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City’s historic neighborhood features ‘singing’ trees

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When Germantown was incorporated in 1841, the city was considered “out in the country, far from the Memphis city limits.”

The city consisted of one square mile, a half mile each way from the train depot that was the center of town.

The Memphis Charlestown Railroad started laying track through Germantown in 1852. The main transportation from Germantown to Memphis was by train.

Today, there are a few properties left that reflect Germantown’s history and the Cloyes property, named Oaklawn Garden by Mamie Cloyes, is one such local treasures.

Situated next to the railroad tracks, the home on the site is said to have been built in 1854. Fritz Hussy bought 20 acres with the house in 1918. He died in 1941. His nephew, Harry Cloyes, was born in the home and lived there with this mother, Mamie Cloyes. Both lived at Oaklawn Garden their entire lives.

The Cloyes’ family worked with flowers, beginning with daffodils in 1924, by “Miss Mamie.” She died on Jan. 16, 1978 and the daffodils are still kept in her memory. Becky Cloyes, Harry’s wife, worked alongside Harry beginning in 1951.

Over the years, Harry and Becky would collect historic, discarded and unusable items and repurpose them in their garden. Their desire was to tell the story of Germantown’s history, create interesting and educational displays and continue the journey of creating their Oaklawn Garden for visitors to enjoy.

Some of the “found and repurposed items” are from the old Mable C. Williams High School (Germantown High School) that was built in 1911. Other items include memorabilia from the Memphis-Charleston Railroad and Germantown’s first power plant. The Cloyes’ would welcome all who would come to the city’s “garden park museum”.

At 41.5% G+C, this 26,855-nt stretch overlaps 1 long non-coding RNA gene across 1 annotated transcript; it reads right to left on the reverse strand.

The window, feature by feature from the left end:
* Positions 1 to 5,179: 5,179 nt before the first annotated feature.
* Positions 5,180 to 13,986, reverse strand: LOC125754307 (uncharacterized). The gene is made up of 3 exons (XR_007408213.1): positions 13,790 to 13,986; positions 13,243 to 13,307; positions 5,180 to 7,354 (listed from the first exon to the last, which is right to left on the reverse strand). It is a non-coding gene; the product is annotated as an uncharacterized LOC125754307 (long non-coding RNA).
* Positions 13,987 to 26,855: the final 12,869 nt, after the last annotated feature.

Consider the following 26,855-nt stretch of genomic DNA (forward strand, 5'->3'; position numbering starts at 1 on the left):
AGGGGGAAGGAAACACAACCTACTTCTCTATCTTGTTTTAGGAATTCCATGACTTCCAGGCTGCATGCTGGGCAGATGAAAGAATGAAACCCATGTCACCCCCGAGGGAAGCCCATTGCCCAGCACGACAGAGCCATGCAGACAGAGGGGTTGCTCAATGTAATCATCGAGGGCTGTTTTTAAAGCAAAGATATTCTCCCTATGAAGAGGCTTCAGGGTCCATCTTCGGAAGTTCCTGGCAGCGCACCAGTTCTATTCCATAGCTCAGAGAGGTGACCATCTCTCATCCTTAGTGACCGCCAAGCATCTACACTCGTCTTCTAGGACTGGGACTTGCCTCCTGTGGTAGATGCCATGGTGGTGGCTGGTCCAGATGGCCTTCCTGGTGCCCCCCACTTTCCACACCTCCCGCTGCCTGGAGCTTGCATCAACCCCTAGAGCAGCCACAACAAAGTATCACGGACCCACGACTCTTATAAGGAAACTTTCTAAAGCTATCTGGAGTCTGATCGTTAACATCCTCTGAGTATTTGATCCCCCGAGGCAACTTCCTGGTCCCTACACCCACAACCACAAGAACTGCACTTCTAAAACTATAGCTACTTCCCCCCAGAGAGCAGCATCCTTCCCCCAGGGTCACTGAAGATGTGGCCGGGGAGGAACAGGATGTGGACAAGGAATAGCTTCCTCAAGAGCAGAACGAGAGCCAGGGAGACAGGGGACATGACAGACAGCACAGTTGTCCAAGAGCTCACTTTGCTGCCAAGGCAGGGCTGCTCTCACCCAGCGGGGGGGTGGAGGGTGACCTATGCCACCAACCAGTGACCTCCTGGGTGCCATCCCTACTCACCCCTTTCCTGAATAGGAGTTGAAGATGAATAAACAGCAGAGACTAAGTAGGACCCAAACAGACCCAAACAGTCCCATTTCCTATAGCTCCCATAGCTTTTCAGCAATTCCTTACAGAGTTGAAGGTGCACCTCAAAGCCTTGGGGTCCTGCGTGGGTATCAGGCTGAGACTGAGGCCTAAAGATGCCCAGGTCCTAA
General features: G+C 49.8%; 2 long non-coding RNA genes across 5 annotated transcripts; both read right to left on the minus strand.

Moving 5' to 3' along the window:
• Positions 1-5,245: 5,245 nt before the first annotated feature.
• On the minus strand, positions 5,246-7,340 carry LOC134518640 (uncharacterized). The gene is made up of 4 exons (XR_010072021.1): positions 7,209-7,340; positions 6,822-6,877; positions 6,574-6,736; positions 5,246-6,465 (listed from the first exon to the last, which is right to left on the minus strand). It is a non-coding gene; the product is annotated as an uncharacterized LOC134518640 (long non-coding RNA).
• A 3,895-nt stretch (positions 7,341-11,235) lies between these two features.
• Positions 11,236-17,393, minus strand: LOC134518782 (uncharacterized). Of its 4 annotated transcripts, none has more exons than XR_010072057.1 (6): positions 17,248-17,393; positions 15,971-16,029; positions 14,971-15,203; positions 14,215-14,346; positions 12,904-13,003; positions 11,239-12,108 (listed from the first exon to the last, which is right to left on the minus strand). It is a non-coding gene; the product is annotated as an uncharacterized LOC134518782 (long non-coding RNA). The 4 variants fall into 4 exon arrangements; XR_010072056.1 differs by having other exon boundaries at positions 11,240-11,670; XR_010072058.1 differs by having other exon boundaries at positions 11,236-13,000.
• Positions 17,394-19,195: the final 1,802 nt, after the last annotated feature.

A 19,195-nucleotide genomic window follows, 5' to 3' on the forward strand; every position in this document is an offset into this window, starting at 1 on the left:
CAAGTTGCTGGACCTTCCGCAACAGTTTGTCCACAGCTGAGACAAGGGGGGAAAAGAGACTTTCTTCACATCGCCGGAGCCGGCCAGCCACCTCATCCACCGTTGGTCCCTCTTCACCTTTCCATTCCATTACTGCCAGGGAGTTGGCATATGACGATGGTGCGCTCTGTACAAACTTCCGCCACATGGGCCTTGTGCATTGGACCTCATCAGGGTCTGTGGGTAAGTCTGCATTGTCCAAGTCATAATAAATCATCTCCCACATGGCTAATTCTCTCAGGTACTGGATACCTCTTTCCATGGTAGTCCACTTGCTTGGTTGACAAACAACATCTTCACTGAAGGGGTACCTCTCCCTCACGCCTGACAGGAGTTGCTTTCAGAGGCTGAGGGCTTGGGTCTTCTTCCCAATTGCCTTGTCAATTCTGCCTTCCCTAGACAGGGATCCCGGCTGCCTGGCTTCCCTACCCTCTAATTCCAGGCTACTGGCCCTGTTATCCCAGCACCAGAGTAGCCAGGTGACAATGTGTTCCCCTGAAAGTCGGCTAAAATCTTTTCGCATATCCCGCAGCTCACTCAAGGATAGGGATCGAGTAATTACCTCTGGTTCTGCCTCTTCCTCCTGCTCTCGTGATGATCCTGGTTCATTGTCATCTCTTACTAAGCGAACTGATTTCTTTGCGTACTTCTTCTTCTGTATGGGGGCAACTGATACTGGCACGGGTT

In the mid-1980’s, Harry and Becky Cloyes decided to work with Germantown to ensure that their property was preserved for the public to enjoy in perpetuity. There was a living trust created allowing the couple to reside at their home throughout their lives. Becky Cloyes died in December of 2015, at which time Oaklawn Garden became a part of Germantown’s park system.

When Harry and Becky Cloyes gifted their Oaklawn Garden property to Germantown, they envisioned the land as place to inspire visitors to appreciate and learn about history, trees, scrubs and flowers.

Oaklawn Garden’s three acres is known throughout west Tennessee as Germantown’s “azalea” park. Home to hundreds of azaleas, thousands of daffodils and a beautiful stand of trees and woody scrubs, the garden also features an eclectic display of Germantown’s history. Many of the trees and plants are over a century old.

The Germantown Parks and Recreation Department, the Germantown Tree Board, the Suburban Garden Club and dedicated groups of master gardeners, arborists and boy scouts have worked together to establish the Oaklawn Garden Arboretum, 7831 Poplar Pike. The Tennessee Nature Conservancy has partnered with the City to make the Oaklawn Garden Arboretum one of their “If Trees Could Sing” official sites. The interactive educational program features information about trees in a very entertaining format. An arboretum trail map is available for visitors.

If Trees Could Sing is a Nature Conservancy tree sign and web video program designed to educate people about common varieties of trees and their many benefits for people. Each tree sign includes a printed code which, when scanned by a smartphone, takes the viewer to a short web-based video.

Across the series of videos, a diverse array of musical artists speaks up for and sometimes sings and plays for their favorite trees. Musical artists include Reba McEntire, Amy Grant, Bela Fleck, rapper 8Ball and many others. Oaklawn Garden in Germantown is the thirteenth park in Tennessee and Georgia to feature the colorful signs of If Trees Could Sing.

Visitors can stop by the Parks and Recreation office, located at 2276 West and very near Oaklawn Garden, to pick up an arboretum tree guide and trail map. The Oaklawn Garden Arboretum is open daily for self guided tours from 8 a.m. to dusk.